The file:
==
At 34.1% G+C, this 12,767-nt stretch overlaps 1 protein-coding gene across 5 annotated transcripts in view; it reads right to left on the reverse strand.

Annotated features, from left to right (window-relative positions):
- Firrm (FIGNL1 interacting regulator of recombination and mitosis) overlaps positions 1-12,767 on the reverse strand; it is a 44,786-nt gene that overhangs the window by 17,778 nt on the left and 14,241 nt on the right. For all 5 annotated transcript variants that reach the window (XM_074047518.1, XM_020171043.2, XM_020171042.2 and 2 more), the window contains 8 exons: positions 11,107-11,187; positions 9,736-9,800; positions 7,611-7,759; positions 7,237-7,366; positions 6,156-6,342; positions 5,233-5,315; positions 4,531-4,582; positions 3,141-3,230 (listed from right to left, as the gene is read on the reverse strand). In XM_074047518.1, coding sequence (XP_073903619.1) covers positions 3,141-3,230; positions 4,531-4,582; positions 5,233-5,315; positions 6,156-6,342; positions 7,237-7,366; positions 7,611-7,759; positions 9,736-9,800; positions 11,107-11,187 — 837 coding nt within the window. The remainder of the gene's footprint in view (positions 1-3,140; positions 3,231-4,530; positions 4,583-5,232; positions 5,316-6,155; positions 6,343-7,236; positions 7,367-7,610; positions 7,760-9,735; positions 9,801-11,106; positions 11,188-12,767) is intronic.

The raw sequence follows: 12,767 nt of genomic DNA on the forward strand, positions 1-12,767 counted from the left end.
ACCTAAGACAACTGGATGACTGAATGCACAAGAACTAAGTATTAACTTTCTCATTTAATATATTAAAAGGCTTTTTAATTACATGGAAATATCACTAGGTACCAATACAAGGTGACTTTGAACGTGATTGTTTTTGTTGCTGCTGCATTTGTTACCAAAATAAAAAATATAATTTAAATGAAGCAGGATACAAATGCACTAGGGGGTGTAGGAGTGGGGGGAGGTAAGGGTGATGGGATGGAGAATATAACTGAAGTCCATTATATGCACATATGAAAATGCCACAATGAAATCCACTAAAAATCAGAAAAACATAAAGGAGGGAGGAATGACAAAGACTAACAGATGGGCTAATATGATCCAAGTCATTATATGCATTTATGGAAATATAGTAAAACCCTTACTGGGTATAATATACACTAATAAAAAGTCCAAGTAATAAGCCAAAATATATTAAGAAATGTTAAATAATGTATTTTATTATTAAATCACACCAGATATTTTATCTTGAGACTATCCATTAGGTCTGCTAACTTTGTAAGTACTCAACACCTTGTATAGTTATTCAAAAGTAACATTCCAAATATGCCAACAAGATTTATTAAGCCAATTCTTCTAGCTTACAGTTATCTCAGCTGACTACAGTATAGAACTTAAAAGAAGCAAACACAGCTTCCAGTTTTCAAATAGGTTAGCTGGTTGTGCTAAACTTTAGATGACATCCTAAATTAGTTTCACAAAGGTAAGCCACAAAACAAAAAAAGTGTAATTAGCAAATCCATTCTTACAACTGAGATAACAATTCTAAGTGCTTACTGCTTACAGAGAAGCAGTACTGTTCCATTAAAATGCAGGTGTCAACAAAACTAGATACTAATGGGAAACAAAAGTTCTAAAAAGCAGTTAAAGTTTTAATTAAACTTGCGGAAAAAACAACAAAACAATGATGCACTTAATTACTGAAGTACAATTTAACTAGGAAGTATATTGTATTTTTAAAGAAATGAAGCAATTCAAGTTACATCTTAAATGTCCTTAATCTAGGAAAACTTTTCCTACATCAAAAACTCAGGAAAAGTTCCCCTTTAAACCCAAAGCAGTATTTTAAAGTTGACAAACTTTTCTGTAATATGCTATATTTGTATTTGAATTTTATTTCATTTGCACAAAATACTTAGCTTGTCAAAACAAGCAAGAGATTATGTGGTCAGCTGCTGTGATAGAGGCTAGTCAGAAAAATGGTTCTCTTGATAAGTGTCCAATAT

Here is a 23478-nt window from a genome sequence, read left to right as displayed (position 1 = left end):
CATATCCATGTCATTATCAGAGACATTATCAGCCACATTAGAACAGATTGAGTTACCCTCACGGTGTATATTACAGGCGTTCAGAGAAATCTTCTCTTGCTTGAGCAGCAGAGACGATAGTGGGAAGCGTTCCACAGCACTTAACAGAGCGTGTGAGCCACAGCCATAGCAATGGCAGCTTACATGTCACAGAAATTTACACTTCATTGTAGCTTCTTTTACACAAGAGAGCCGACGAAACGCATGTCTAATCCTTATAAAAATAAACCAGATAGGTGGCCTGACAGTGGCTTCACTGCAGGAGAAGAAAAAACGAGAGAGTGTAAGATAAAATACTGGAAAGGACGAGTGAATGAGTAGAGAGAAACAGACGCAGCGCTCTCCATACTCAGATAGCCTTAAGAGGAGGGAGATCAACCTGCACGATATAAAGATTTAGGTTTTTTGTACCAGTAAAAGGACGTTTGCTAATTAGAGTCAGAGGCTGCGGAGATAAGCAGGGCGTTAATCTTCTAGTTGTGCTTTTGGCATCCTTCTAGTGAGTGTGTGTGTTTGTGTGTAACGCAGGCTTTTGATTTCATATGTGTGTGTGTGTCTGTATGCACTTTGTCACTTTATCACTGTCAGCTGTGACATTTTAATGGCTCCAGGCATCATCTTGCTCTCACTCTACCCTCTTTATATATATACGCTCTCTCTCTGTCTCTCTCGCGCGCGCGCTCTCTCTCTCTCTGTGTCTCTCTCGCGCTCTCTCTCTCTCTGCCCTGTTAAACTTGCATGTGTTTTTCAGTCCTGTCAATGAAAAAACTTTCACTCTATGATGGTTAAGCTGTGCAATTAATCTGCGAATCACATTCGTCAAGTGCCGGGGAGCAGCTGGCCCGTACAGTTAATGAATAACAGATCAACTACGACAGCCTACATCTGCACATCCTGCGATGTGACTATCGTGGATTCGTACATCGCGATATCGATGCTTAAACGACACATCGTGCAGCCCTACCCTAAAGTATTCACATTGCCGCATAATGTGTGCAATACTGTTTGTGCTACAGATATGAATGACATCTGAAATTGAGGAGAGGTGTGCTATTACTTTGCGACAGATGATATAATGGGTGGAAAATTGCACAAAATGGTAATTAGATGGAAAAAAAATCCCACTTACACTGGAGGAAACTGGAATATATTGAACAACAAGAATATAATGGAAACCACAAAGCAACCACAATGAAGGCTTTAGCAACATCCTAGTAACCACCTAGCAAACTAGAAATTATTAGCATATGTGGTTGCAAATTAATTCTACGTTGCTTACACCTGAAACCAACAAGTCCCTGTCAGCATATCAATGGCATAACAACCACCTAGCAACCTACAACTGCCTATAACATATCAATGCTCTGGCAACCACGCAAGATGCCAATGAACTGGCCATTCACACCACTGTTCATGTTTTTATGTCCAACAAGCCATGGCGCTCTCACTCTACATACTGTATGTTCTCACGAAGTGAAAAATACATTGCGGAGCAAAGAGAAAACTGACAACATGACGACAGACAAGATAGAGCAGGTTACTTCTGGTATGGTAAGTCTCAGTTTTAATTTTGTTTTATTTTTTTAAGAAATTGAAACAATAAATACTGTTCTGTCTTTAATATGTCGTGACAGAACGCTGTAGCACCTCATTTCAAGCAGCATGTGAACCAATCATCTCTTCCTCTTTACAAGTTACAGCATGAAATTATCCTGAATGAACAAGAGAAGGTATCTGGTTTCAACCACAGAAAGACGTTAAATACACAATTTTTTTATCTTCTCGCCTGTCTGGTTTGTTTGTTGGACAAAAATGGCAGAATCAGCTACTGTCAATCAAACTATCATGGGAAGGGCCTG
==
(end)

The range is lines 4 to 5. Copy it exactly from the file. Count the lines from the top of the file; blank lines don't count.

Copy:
The raw sequence follows: 12,767 nt of genomic DNA on the forward strand, positions 1-12,767 counted from the left end.
ACCTAAGACAACTGGATGACTGAATGCACAAGAACTAAGTATTAACTTTCTCATTTAATATATTAAAAGGCTTTTTAATTACATGGAAATATCACTAGGTACCAATACAAGGTGACTTTGAACGTGATTGTTTTTGTTGCTGCTGCATTTGTTACCAAAATAAAAAATATAATTTAAATGAAGCAGGATACAAATGCACTAGGGGGTGTAGGAGTGGGGGGAGGTAAGGGTGATGGGATGGAGAATATAACTGAAGTCCATTATATGCACATATGAAAATGCCACAATGAAATCCACTAAAAATCAGAAAAACATAAAGGAGGGAGGAATGACAAAGACTAACAGATGGGCTAATATGATCCAAGTCATTATATGCATTTATGGAAATATAGTAAAACCCTTACTGGGTATAATATACACTAATAAAAAGTCCAAGTAATAAGCCAAAATATATTAAGAAATGTTAAATAATGTATTTTATTATTAAATCACACCAGATATTTTATCTTGAGACTATCCATTAGGTCTGCTAACTTTGTAAGTACTCAACACCTTGTATAGTTATTCAAAAGTAACATTCCAAATATGCCAACAAGATTTATTAAGCCAATTCTTCTAGCTTACAGTTATCTCAGCTGACTACAGTATAGAACTTAAAAGAAGCAAACACAGCTTCCAGTTTTCAAATAGGTTAGCTGGTTGTGCTAAACTTTAGATGACATCCTAAATTAGTTTCACAAAGGTAAGCCACAAAACAAAAAAAGTGTAATTAGCAAATCCATTCTTACAACTGAGATAACAATTCTAAGTGCTTACTGCTTACAGAGAAGCAGTACTGTTCCATTAAAATGCAGGTGTCAACAAAACTAGATACTAATGGGAAACAAAAGTTCTAAAAAGCAGTTAAAGTTTTAATTAAACTTGCGGAAAAAACAACAAAACAATGATGCACTTAATTACTGAAGTACAATTTAACTAGGAAGTATATTGTATTTTTAAAGAAATGAAGCAATTCAAGTTACATCTTAAATGTCCTTAATCTAGGAAAACTTTTCCTACATCAAAAACTCAGGAAAAGTTCCCCTTTAAACCCAAAGCAGTATTTTAAAGTTGACAAACTTTTCTGTAATATGCTATATTTGTATTTGAATTTTATTTCATTTGCACAAAATACTTAGCTTGTCAAAACAAGCAAGAGATTATGTGGTCAGCTGCTGTGATAGAGGCTAGTCAGAAAAATGGTTCTCTTGATAAGTGTCCAATAT